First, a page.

James Rada, Jr.
(2/15) The Thurmont Planning and Zoning Commission has been cautioned by the town attorney not to take public positions on issues before them prior to taking a
Commissioner Ron Terpko read a letter from Town Attorney Lynn Board into the record at the start of the January Planning and Zoning Commission meeting. Mayor
Martin Burns requested the board’s opinion because of the divisive nature of the annexation requests before the town.
“I believe any commissioner dealing with land use decisions on the planning and zoning commission should not be expressing how he or she will vote before it comes
before them for a vote,” Burns said.
She quoted Maryland law, which says that part of the reason for an ethics law is “… the people have a right to be assured that the impartiality and independent
judgement of those officials and employees will be maintained.”
Board wrote that the decision as to whether a commissioner or board member should recuse himself or herself from a decision is based on whether the particular
board or commission is deemed legislative or quasi-judicial. While a legislative body could express an opinion, Board wrote, “… when the action is quasi-judicial in
nature, individuals participating in the decision-making process must act in an impartial and unbiased manner.”
She also noted that the courts have recognized the function of the planning and zoning commission as quasi-judicial.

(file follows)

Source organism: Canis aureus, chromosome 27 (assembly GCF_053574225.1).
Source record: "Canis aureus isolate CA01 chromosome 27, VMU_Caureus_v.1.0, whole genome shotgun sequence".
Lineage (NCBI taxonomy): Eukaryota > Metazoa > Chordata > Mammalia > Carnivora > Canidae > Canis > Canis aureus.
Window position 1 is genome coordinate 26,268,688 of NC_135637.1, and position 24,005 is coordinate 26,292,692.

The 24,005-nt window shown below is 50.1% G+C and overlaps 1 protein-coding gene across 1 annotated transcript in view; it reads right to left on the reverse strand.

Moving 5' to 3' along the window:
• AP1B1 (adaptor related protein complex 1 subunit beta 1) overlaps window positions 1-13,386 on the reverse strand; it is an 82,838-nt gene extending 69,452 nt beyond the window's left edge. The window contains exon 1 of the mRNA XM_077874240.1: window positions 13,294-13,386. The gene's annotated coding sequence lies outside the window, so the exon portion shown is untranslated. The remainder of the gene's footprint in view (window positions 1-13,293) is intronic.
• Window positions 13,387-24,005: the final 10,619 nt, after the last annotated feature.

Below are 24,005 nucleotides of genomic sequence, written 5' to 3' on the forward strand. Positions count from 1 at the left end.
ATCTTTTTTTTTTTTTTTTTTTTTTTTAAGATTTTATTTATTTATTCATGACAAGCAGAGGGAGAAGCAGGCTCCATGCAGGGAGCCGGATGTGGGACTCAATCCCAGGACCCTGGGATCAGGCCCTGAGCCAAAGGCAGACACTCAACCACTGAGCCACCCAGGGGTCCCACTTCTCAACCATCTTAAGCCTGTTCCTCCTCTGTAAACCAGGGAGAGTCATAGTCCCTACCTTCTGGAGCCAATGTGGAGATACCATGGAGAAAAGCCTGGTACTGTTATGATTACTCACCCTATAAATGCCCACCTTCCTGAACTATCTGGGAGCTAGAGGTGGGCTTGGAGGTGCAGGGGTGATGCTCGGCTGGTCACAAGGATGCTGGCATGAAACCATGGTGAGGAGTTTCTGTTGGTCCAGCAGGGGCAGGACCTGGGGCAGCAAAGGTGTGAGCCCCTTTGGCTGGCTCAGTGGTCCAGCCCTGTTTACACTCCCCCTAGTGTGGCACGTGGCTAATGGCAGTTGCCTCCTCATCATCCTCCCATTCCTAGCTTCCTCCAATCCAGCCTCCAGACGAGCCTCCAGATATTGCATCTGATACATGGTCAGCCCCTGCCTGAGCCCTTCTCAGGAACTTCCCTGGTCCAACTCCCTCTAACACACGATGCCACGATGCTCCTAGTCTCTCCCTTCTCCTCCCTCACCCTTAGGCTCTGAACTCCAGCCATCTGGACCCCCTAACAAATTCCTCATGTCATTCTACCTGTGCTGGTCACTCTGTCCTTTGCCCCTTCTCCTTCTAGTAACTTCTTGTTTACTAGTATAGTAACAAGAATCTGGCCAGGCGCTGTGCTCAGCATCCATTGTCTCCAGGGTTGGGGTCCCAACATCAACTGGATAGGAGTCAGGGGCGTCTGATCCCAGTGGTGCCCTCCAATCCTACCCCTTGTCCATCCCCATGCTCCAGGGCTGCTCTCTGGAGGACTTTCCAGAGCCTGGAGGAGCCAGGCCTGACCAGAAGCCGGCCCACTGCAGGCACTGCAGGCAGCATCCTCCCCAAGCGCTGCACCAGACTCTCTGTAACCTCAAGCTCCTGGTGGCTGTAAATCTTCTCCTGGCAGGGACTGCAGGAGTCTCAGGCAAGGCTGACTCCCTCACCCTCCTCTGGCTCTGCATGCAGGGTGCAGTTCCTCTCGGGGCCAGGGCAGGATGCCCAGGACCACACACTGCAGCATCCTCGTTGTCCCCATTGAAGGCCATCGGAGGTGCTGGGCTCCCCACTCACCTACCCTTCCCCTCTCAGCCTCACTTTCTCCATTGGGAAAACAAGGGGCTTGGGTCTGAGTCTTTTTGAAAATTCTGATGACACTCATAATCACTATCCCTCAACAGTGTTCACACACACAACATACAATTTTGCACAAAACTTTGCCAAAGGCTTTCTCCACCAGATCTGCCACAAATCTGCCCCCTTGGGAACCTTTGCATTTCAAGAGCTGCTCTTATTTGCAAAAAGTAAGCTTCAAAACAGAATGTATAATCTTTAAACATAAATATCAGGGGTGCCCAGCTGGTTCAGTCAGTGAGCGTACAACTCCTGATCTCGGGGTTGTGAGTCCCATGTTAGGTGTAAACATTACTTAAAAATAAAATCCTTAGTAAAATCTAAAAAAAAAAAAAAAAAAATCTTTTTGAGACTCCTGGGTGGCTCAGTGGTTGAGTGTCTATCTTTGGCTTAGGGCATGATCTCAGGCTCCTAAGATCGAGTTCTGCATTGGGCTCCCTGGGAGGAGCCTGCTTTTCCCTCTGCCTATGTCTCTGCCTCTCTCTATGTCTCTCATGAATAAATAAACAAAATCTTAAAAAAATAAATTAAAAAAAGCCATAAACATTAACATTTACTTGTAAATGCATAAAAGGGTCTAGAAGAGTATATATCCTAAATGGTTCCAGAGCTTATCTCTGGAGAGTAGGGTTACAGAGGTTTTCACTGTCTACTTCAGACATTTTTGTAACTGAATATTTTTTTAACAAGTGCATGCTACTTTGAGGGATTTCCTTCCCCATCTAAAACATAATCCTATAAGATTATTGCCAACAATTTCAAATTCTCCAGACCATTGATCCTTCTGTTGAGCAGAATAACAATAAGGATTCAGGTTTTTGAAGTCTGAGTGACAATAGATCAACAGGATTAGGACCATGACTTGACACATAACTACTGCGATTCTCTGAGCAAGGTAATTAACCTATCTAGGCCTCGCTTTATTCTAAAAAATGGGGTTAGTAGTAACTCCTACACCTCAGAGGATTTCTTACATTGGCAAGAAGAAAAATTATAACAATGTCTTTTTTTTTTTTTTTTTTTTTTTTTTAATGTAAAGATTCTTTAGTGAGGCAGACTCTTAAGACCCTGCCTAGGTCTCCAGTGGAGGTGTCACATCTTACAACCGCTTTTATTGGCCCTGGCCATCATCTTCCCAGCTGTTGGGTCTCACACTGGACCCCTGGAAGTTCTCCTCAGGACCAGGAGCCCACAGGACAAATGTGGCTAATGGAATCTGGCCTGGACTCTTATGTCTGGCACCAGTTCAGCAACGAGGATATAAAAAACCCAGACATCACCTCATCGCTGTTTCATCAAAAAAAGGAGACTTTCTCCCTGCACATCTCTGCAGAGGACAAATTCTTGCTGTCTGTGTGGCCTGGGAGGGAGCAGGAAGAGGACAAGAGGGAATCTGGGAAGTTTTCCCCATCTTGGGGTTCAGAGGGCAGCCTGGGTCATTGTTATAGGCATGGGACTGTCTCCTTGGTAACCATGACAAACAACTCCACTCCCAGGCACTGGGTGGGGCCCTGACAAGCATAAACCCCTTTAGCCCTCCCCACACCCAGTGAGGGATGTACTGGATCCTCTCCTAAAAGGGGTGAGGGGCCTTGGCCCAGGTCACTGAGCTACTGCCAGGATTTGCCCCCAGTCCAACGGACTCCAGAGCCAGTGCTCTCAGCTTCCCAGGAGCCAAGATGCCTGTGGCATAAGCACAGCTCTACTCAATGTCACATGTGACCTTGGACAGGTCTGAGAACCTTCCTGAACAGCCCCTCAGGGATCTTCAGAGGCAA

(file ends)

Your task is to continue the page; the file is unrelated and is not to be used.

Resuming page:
Board drew a distinction between having an opinion and expressing that opinion. She wrote, “… the line is crossed when the individual has shown that he or she is
not capable of judging a particular controversy fairly on the basis of its own circumstances or he or she announces his or her judgment prior to the hearing process.”
In such cases, the individual should recuse himself or herself from voting on an issue. “Should the individual refuse to recuse himself or herself, the public body
on which that individual sits would have the authority to disqualify that individual from participating in the matter,” Board wrote.
Following the reading of the letter, none of the planning and zoning commissioners commented.
Asked later as to the reason for the letter, Planning and Zoning Commission Chairman John Kinnaird said, “At this point, none of the voting members have taken a
position. This just makes sure if we run into that issue, we know what we can do.”
Burns said he has no concern about a violation with any of the voting members at this point, but he added, “If someone was to do that and say how they were
thinking of voting and wanting that vote to count, they know now what would happen.”